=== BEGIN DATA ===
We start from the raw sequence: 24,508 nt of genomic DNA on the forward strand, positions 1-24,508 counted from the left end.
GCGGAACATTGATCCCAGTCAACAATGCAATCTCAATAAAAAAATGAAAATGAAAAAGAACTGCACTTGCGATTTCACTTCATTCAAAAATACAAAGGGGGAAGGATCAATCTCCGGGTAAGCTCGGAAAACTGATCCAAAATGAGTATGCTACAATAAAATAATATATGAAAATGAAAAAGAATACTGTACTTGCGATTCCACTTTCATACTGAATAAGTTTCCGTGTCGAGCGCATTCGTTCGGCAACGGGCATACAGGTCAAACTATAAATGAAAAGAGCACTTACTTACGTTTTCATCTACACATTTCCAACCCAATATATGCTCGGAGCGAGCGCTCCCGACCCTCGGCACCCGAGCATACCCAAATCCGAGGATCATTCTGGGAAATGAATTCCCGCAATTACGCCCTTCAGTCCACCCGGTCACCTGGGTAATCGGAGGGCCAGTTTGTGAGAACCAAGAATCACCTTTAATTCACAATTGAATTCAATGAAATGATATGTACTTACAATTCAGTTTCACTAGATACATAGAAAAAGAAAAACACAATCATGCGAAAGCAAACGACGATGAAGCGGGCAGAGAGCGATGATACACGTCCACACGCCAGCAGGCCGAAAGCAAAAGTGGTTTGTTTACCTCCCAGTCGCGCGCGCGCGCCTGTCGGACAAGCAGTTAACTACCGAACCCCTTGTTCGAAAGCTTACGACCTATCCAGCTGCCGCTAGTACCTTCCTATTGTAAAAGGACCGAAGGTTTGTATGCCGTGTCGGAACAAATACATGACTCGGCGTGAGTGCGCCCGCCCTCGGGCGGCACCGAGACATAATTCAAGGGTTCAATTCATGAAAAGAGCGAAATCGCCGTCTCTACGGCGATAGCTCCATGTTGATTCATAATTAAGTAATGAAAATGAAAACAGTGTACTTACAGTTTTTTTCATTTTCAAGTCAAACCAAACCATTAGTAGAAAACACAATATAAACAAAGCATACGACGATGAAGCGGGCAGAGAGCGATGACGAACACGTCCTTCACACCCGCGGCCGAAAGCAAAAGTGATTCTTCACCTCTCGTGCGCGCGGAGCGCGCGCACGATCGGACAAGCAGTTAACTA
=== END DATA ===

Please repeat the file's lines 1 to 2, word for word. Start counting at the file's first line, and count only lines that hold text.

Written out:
We start from the raw sequence: 24,508 nt of genomic DNA on the forward strand, positions 1-24,508 counted from the left end.
GCGGAACATTGATCCCAGTCAACAATGCAATCTCAATAAAAAAATGAAAATGAAAAAGAACTGCACTTGCGATTTCACTTCATTCAAAAATACAAAGGGGGAAGGATCAATCTCCGGGTAAGCTCGGAAAACTGATCCAAAATGAGTATGCTACAATAAAATAATATATGAAAATGAAAAAGAATACTGTACTTGCGATTCCACTTTCATACTGAATAAGTTTCCGTGTCGAGCGCATTCGTTCGGCAACGGGCATACAGGTCAAACTATAAATGAAAAGAGCACTTACTTACGTTTTCATCTACACATTTCCAACCCAATATATGCTCGGAGCGAGCGCTCCCGACCCTCGGCACCCGAGCATACCCAAATCCGAGGATCATTCTGGGAAATGAATTCCCGCAATTACGCCCTTCAGTCCACCCGGTCACCTGGGTAATCGGAGGGCCAGTTTGTGAGAACCAAGAATCACCTTTAATTCACAATTGAATTCAATGAAATGATATGTACTTACAATTCAGTTTCACTAGATACATAGAAAAAGAAAAACACAATCATGCGAAAGCAAACGACGATGAAGCGGGCAGAGAGCGATGATACACGTCCACACGCCAGCAGGCCGAAAGCAAAAGTGGTTTGTTTACCTCCCAGTCGCGCGCGCGCGCCTGTCGGACAAGCAGTTAACTACCGAACCCCTTGTTCGAAAGCTTACGACCTATCCAGCTGCCGCTAGTACCTTCCTATTGTAAAAGGACCGAAGGTTTGTATGCCGTGTCGGAACAAATACATGACTCGGCGTGAGTGCGCCCGCCCTCGGGCGGCACCGAGACATAATTCAAGGGTTCAATTCATGAAAAGAGCGAAATCGCCGTCTCTACGGCGATAGCTCCATGTTGATTCATAATTAAGTAATGAAAATGAAAACAGTGTACTTACAGTTTTTTTCATTTTCAAGTCAAACCAAACCATTAGTAGAAAACACAATATAAACAAAGCATACGACGATGAAGCGGGCAGAGAGCGATGACGAACACGTCCTTCACACCCGCGGCCGAAAGCAAAAGTGATTCTTCACCTCTCGTGCGCGCGGAGCGCGCGCACGATCGGACAAGCAGTTAACTA